Creative Industries Worth £33m to Outer Hebrides Economy (10/07/2012)
The arts and creative industries in the Outer Hebrides support around 500 jobs and add more than £33 million to the local economy, according to new research published today.
The economic impact study was commissioned by Highlands and Islands Enterprise (HIE), Creative Scotland, Skills Development Scotland and Comhairle nan Eilean Siar. It forms part of a wider study which aims to capture Scotland-wide understanding of the economic impact of the arts and creative industries.
The research identified direct employment in the arts and creative industries in the Outer Hebrides to be around 390. Of these, the vast majority are employed in TV and Radio, Fashion and Textiles (including Harris Tweed), the heritage sector, publishing and architecture.
The study further identifies high numbers of micro-businesses and sole traders working in the arts and creative industries, suggesting the total number of people employed in the sector may exceed 500. When indirect contributions (through the supply chain) and induced effects (spending by those working in the arts and creative industries) are considered, the total impact of the sector is over £33m gross value added (GVA) and £67m in turnover.
The study confirms the importance of local identity and Gaelic culture to creative activity in the Outer Hebrides and highlights the contribution of the arts and creative industries to inward migration and tourism. The report found that the arts and creative industries play a significant role in attracting visitors, whose £6 million expenditure contributes around £2.5m GVA, mainly in accommodation and catering.
Many of those working in the arts and creative industries report the value of community and related cultural associations, and of professional networks. The Outer Hebrides’ cultural resources include a range of museums, historical societies, archives and archaeology, as well as opportunities for training and development in creative and cultural subjects. A number of events and facilities contribute to the distinctiveness of the islands, including the Hebridean Celtic Festival, the An Lanntair and Taigh Chearsabagh arts centres, and Stornoway's new Creative Industries and Media Centre.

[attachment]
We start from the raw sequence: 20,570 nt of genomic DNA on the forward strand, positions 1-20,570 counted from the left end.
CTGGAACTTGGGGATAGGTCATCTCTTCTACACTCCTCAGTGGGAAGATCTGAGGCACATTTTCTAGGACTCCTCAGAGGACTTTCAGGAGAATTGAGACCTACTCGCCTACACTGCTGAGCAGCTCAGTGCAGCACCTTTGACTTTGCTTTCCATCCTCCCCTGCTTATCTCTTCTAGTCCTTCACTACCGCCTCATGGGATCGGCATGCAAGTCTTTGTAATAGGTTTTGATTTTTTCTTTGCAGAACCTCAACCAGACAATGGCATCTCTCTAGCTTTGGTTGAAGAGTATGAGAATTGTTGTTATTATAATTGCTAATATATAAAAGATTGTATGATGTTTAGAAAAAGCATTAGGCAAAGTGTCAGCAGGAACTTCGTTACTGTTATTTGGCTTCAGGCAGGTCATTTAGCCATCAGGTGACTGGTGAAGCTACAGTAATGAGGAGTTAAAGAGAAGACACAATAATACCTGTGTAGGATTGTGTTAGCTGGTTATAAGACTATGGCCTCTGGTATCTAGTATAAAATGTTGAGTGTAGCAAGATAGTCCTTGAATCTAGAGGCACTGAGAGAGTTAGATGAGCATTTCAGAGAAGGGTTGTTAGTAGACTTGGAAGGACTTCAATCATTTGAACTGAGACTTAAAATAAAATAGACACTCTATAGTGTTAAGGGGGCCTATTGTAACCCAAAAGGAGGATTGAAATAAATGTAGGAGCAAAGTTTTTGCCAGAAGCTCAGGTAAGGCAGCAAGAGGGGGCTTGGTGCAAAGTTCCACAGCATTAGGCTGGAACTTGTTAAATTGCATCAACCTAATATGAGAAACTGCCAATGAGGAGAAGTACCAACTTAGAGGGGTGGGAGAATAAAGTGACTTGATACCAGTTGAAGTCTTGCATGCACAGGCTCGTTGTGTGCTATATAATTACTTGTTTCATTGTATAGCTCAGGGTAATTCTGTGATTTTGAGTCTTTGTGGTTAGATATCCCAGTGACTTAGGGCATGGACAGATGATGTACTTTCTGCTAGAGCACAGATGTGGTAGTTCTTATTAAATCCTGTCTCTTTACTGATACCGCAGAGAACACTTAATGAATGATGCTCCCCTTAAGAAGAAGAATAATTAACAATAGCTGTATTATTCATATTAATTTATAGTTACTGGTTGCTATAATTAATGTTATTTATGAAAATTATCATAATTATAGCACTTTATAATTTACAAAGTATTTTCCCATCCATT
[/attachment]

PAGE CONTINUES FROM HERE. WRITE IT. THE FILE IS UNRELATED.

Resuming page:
More than half (53%) of the 100 businesses surveyed for the report said that their main geographic market was within the Outer Hebrides. Almost three quarters (74%) indicated that they have experienced fluctuations in overall income/turnover in recent years. While much of this related to the effect of wider economic circumstances and availability of funding, there had also been positive developments, driven by increased interest in Harris Tweed.
Mairi Buchanan, Senior Development Manager at HIE, said: “The economic impact study has confirmed the extent of the sector’s diversity and its impact in the Outer Hebrides.
"The analysis shows the contribution made at every level and scale of enterprise, from the large scale activities associated with Harris Tweed, heritage and broadcasting to those who are self-employed and micro-businesses. Each has a substantial cultural and community importance, and together they make a vital and powerful contribution to the islands' economy.
"In this Year of Creative Scotland, it's good to be able to recognise this aspect of the Outer Hebrides' contribution to Scotland's culture and economy.”
Joe Macphee, Head of Economic Development at Comhairle nan Eilean Siar, commented: “The Comhairle is committed to supporting the creative and cultural industries and values their contribution to the economy and the social fabric of the Outer Hebrides. We welcome the findings of this useful and comprehensive study which highlights the diversity of the sector and its impact across the Outer Hebrides”.
Andrew Dixon, Chief Executive, Creative Scotland welcomed the report and said:
‘This report confirms the strength of talent in the Outer Hebrides, already recognised for world-famous brands such as Harris Tweed, or the hugely successful Hebridean Celtic Festival and now, for the first time, its impact on the islands’ economic well-being can be set alongside the joy that a vibrant cultural life brings to those communities. It is further proof that all of Scotland thrives on creativity.’
The study is available to download at: http://www.creativescotland.com/resources/research